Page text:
Gabriela Tejada is Senior Scientist at Cooperation and Development Center (CODEV) at the École Polytechnique Fédérale de Lausanne (EPFL), Switzerland, where she leads the research line on scientific diasporas, migration and development. Her research agenda focuses on the links between skilled migration and home country development and on diaspora transnationalism. She has studied countries such as Colombia, South Africa, India, Moldova and Tunisia. Her research has been funded by grants from institutions such as the Swiss National Science Foundation, the Swiss Agency for Development and Cooperation and the Swiss Network for International Studies. At EPFL, she is involved in the promotion of scientific cooperation activities with emerging and developing countries. She obtained her primary degree in International Relations from the Universidad Iberoamericana in Mexico and she holds a PhD Cum Laude in Political Science from the Universidad Autónoma de Barcelona in Spain.

Uttam Bhattacharya is Associate Professor of Economics at the Institute for Development Studies, Kolkata (IDSK), India. He holds a Ph.D. in Economics from the University of Calcutta. He served as Guest Lecturer with the Department of Economics at Vidyasagar University in Midnapore, West Bengal and at Rabindra Bharati University, Kolkata. Prior to this, he was attached to the Centre for Studies in Social Sciences Calcutta (CSSSC). His current work at IDSK is on Indian industrial development, Intellectual Property Rights (IPR) and Indian research and development. He is also in the process of editing a book on the development of capital goods in India. His main areas of research include the machine tool industry in India and the scope for self-reliance, IPRs and India, the Indian patent system, Indo-Australian economic relations, migration, child labour and the education of children in India, micro-finance and poverty eradication, local governments and development.

BinodKhadria is Professor of Economics at the Zakir Husain Centre for Educational Studies, School of Social Sciences at Jawaharlal Nehru University (JNU), New Delhi; he is also the Director of International Migration and Diaspora Studies (IMDS) Project. His published works on migration include The migration of knowledge workers: second-generation effects of India's brain drain (Sage, 1999) and several research papers published by the ILO, the OECD, IRD-France, Institute of Developing Economies-Japan External Trade Organisation (IDE-JETRO) and the Global Commission on International Migration (GCIM). He is a member of the editorial boards of several international journals. With the India Migration Report 2009: Past, Present and the Future Outlook, he launched the IMR series, followed by India Migration Report 2010-2011: The Americas, published in 2012 by Cambridge University Press, New York.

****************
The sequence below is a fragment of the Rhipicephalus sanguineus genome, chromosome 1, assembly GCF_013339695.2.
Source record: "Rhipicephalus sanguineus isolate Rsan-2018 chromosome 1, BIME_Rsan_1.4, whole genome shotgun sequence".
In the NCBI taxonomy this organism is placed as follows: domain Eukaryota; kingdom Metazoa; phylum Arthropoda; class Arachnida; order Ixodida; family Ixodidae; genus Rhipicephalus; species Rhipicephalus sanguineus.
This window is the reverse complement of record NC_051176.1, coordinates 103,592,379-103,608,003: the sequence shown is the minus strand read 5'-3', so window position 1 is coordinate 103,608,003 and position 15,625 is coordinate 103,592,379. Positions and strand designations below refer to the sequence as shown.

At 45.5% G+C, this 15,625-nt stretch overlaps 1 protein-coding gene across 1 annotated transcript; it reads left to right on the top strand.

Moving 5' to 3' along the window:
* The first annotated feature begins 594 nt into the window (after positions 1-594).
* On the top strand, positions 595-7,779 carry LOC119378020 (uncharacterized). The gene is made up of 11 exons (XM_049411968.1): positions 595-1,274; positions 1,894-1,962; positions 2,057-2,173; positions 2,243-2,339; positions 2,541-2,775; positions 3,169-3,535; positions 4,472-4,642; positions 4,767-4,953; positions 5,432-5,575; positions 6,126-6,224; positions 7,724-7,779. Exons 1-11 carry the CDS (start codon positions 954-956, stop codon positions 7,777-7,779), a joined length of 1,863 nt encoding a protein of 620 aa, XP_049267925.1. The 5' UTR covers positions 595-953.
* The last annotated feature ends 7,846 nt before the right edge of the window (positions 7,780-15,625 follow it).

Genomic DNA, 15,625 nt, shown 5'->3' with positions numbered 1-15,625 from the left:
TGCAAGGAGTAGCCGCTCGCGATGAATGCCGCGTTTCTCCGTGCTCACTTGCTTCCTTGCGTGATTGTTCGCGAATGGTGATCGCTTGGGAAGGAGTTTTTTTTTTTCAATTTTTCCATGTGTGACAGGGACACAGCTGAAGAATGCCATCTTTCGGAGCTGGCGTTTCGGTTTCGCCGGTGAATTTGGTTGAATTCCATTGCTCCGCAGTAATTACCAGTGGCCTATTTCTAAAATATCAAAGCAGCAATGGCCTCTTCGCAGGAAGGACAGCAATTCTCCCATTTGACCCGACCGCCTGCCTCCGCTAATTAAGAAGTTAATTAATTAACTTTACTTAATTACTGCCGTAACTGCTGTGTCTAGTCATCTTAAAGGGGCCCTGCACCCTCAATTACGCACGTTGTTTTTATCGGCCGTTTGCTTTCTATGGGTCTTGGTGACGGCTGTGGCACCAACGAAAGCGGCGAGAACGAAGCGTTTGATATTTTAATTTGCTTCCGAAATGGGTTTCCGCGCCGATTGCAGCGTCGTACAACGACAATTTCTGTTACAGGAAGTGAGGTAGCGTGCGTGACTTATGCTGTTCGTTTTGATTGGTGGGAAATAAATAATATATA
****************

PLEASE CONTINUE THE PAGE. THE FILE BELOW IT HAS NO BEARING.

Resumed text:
Christiane Kuptsch is Senior Specialist in Migration Policy at the International Labour Office (ILO) in Geneva, Switzerland. Before taking up this position, she was Senior Research Officer at the ILO's International Institute for Labour Studies; she also worked for the ILO-linked International Social Security Association. She is a Political Science graduate of the Graduate Institute of International Studies, Geneva, and she also studied law at the University of Hamburg in Germany. Her publications include articles on the migration of students and trainees, the protection of migrant workers, temporary foreign-worker programmes, and the effects of the economic crisis on migration policies and she has also edited books on migrant recruitment agents, the increasing competition for global talent, and the internationalization of labour markets. She is the co-author of Managing Labour Migration in the Twenty-First Century (Yale University Press, 2006).